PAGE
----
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U.S. Naval Hospital Guam Collects Convalescent Plasma from Sailors

Image of Technician takes notes next to convalescent plasma samples. U.S. Naval Hospital Guam Hospitalman Apprentice Rebekah Morrison records the weight of convalescent plasma units collected from Sailors who recovered from COVID-19. (U.S. Navy Photo by Jaciyn Matanane/Released)

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Coronavirus & the MHS Response | Convalescent Plasma Collection Program

The COVID-19 Convalescent Plasma Collection Program (CCP) is a Department of Defense effort to collect 10,000 units of convalescent plasma donated by members of the military community who have recovered from the disease. Convalescent plasma will be used to treat critically ill patients and to support the development of an effective treatment against the disease. Eligible donors should contact the Armed Services Blood Program at: https://www.militaryblood.dod.mil/Donors/COVID-19andBloodDonation.aspx to find a complete list of available collection centers.

U.S. Naval Hospital Guam began collecting COVID-19 convalescent plasma (CCP) May 31 in support of the Department of Defense (DOD) effort to develop therapeutics to support active duty readiness.

USNH Guam coordinated a four-day evolution with Naval Base Guam at the hospital’s Armed Services Blood Bank Center to collect the CCP, which is the liquid part of blood from patients who have recovered from an infection. Recovered COVID-19 patients have virus-specific antibodies that may help those currently fighting COVID-19 recover and keep those who are moderately ill from becoming seriously ill. While there is currently no approved treatment for COVID-19, CCP has been successfully used to counter other viral infections and may help fight this new virus.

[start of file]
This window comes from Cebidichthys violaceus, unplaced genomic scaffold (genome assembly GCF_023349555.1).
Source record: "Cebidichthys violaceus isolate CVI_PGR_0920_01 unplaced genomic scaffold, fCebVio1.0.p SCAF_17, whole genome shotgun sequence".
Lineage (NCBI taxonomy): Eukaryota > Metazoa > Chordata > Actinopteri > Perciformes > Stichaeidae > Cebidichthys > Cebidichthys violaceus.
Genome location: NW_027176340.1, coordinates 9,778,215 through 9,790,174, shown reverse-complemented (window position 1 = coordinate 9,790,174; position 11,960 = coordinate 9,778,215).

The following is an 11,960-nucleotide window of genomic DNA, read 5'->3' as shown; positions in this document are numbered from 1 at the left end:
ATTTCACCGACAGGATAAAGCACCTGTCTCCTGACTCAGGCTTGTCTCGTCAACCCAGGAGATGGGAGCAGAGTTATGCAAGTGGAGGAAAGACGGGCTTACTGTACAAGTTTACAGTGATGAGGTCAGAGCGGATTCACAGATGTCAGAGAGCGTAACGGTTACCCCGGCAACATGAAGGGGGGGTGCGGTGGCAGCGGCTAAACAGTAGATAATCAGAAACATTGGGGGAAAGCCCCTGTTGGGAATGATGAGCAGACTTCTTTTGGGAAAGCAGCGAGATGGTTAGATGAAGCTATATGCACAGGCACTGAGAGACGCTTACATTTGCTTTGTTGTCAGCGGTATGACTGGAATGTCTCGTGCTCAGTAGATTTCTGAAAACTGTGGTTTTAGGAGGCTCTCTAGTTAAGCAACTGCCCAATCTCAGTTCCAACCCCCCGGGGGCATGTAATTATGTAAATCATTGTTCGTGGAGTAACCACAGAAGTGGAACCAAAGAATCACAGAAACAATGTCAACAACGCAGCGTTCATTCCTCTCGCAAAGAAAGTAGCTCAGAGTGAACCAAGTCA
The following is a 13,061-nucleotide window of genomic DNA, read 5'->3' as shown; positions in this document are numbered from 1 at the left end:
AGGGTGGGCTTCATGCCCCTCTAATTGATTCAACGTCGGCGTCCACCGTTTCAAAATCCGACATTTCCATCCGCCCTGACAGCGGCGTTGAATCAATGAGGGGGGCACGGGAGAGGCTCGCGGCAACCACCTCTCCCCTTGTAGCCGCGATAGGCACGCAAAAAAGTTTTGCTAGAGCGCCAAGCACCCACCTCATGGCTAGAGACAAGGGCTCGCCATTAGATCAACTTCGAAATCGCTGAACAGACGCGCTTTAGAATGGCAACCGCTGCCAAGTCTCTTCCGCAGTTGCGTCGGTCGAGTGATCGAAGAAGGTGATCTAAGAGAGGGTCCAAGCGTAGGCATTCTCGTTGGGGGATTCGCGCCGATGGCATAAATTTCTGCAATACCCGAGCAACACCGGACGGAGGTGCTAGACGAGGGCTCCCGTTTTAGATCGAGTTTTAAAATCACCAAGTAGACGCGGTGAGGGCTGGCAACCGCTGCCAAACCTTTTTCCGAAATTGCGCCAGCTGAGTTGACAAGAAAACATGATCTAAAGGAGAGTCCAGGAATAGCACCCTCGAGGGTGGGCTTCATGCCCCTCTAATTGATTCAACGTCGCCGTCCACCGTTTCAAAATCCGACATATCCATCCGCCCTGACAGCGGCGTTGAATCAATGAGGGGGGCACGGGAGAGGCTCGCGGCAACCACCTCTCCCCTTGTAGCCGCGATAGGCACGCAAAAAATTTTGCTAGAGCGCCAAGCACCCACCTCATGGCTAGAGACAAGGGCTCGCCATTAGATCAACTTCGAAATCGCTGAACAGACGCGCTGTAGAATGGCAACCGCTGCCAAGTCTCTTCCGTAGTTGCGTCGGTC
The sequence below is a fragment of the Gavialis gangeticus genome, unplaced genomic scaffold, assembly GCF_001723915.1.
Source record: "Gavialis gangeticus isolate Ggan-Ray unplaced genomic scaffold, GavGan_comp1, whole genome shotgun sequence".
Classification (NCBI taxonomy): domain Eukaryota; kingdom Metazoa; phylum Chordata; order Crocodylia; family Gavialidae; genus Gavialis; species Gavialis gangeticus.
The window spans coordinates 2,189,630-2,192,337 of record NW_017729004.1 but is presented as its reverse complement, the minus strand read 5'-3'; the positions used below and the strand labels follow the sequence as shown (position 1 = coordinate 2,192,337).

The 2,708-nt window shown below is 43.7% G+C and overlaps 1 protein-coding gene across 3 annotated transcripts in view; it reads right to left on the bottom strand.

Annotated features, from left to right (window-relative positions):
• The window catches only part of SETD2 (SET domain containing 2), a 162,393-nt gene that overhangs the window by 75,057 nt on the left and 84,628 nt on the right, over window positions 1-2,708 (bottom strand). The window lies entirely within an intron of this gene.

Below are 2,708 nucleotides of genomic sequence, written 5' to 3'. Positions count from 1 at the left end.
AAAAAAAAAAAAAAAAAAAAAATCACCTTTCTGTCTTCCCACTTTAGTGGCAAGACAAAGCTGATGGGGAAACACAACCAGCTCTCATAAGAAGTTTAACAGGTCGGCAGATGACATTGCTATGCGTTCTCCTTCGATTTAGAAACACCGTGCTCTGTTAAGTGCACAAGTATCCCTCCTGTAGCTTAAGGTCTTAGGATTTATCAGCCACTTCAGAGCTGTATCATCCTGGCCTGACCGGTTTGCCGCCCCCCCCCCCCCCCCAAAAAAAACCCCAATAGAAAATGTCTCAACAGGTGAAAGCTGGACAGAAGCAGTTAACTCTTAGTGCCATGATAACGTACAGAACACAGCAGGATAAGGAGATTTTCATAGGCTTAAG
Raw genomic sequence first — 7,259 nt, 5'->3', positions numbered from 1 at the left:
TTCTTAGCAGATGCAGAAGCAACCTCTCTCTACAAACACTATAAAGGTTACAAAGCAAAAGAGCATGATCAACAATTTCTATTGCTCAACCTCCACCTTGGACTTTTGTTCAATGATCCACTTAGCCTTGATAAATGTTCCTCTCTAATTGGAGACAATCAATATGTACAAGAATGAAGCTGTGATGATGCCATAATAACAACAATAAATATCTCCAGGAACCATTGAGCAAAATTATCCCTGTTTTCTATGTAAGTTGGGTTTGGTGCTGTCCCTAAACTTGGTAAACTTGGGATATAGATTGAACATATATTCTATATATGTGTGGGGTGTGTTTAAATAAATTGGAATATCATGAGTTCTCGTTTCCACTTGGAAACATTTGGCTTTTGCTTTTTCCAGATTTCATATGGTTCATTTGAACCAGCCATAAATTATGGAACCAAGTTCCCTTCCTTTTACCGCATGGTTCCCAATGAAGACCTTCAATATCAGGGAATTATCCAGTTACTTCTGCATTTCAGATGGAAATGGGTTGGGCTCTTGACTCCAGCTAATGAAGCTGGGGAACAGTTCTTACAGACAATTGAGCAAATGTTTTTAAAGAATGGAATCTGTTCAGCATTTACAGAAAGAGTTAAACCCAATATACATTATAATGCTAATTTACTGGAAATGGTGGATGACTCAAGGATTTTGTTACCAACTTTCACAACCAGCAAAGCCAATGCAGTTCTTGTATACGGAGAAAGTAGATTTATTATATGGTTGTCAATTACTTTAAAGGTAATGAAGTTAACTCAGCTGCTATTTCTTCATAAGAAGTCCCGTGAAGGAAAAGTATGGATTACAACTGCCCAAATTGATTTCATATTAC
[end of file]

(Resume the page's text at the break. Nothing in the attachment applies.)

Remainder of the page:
During the four-day event, CCP units were collected from 138 volunteers, all Sailors assigned to the aircraft carrier, USS Theodore Roosevelt, who have fully recovered from COVID-19. Their donations will help the larger effort of working towards a possible treatment for COVID-19 and may help others fight the disease.

“We had a 4-day window to recruit and screen volunteer donors, and to collect, manufacture, and test these products,” said Navy Lt. Cmdr. Stephanie Golla, USNH Guam Blood Bank Donor Center department head and Area Joint Blood program officer. “This resulted in the collection of over 200 convalescent plasma units that will be available for transfusion.”

USNH Guam screened all volunteer donors to determine whether they met the eligibility requirements outlined by the U.S. Food and Drug Administration. To be eligible, a donor must be in good health, fully recovered from COVID-19, and meet other specific criteria, such as having a documented positive test.

“We are grateful for their willingness to donate,” said Golla. “This would not have been possible without them.”

Golla expressed that the USS Theodore Roosevelt sailors, with their display of courage and mental fortitude in this endeavor, are exemplary models of our fighting force.

“It feels good to be a part of this process by having a purpose other than being quarantined,” said Navy Aviation Electronics Technician 2nd Class Charles Curry. “I feel grateful for the time USNH Guam staff have taken out of their lives to help us.”

USNH Guam collected CCP to serve in the production of antibody therapeutics and treatment for its service members and beneficiaries infected with the virus. DOD’s efforts to make treatment available at its health care facilities support its mission of a medically ready force.

“This process shows we are step a closer to home and ready to get back to a new normal,” said Curry.

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